Samsung Galaxy Core Review
The Samsung Galaxy Core sports a 5-megapixel rear auto-focus camera with a single LED flash, and a VGA front facing shooter.
Launching the camera takes us to a feature-rich camera interface allowing users to tweak all sorts of settings from scenes to effects, exposure value, focus modes, white balance and ISO. Among the special features the camera supports are burst shot mode capturing up to 20 images in rapid sequence (but the images are low-res) and panorama mode stitching multiple images together. There is no HDR mode in the stock camera app, in case you are curious.
Good news is that the 5-megapixel shooter captures very decent photographs. They do not stand out with anything in particular, but they hit all the bases - colors are not skewed, detail is sufficient and the exposure is accurate. Indoors, when light gets scarce, colors start to fade out in images. Firing up the flashlight lights up nearby objects nicely and deals effectively with noise. Also, the camera captures much more lively colors when the flash fires. One slight niggle is that the camera is a bit slow. It takes more than 4 seconds to start, focus and capture an image - more than the average of around 3.5 seconds.
Video recording maxes out at 480p (720 x 480 pixels) as the handset is not capable of recording 720p video. The actual quality of the recording is decent. Colors do not deviate dramatically, exposure compensation works relatively well and the footage is suitable for casual use. Sound recording in video is a bit tinny, lacking depth, but we would not count this as a huge flaw for such an affordable handset.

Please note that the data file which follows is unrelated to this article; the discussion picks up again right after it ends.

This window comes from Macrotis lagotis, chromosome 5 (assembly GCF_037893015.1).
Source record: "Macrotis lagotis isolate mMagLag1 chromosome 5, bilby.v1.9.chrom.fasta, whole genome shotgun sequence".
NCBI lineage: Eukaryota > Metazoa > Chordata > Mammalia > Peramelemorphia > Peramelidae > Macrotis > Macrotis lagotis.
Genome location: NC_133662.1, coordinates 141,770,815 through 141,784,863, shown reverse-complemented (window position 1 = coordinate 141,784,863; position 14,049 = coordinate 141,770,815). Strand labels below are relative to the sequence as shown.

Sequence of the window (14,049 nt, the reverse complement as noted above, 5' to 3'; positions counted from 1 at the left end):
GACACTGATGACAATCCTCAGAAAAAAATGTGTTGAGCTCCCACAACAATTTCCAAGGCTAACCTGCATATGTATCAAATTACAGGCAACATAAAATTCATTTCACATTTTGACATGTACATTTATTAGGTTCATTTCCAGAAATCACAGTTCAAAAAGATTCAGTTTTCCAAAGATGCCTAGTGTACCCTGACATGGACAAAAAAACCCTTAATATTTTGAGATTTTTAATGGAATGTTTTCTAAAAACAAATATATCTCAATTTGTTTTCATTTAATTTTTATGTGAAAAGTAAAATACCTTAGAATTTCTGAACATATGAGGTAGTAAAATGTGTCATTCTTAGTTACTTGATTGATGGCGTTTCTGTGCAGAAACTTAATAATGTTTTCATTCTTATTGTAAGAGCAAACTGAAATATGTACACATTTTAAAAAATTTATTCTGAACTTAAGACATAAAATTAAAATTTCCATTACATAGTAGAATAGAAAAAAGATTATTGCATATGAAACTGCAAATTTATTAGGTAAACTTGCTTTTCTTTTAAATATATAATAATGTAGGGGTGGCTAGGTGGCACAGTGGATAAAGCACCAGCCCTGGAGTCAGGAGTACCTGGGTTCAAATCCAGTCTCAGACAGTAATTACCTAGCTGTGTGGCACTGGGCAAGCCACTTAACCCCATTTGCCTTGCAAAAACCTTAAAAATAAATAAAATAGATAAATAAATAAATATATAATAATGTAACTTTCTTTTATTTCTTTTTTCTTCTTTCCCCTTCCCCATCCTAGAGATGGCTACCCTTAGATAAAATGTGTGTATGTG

The 0.3MP (VGA) front-facing camera is there mostly for video calls, and you can of course use it for selfies, but the quality of the images it shoots is barely usable.
All in all, truth is known in comparison. In parallel with other devices in its class, the Galaxy Core stands slightly above the average.
The Galaxy Core’s 4.3 inch display provides plentiful space for enjoying videos on the go and the loud speakers add extra oomph. The only nuisance comes in the form of the dim display - it’s just not bright enough for some situations.
Samsung pre-loads its own video player application. It is a decent player that automatically fetches clips from your storage into its catalog, but you can also use the folder view if you prefer. It plays back MPEG, Xvid and MKV-encoded files at native resolution, but does not support H.264, MOV and DivX codecs. For the latter, you can find an alternative like MX Player on the Play Store.
For music playback, there are two applications to pick from: the Samsung Music Player or the stock Android Play Music. The Samsung Music Player stands out with some unique features like Music Square that categorizes your music by its feel - passionate, exciting, joyful or calm, and allows you to just pick the mood you’re in to automatically build an appropriate playlist. As all others, it breaks down your music in the standard albums, artists, and playlists tabs, and it also supports a folder view.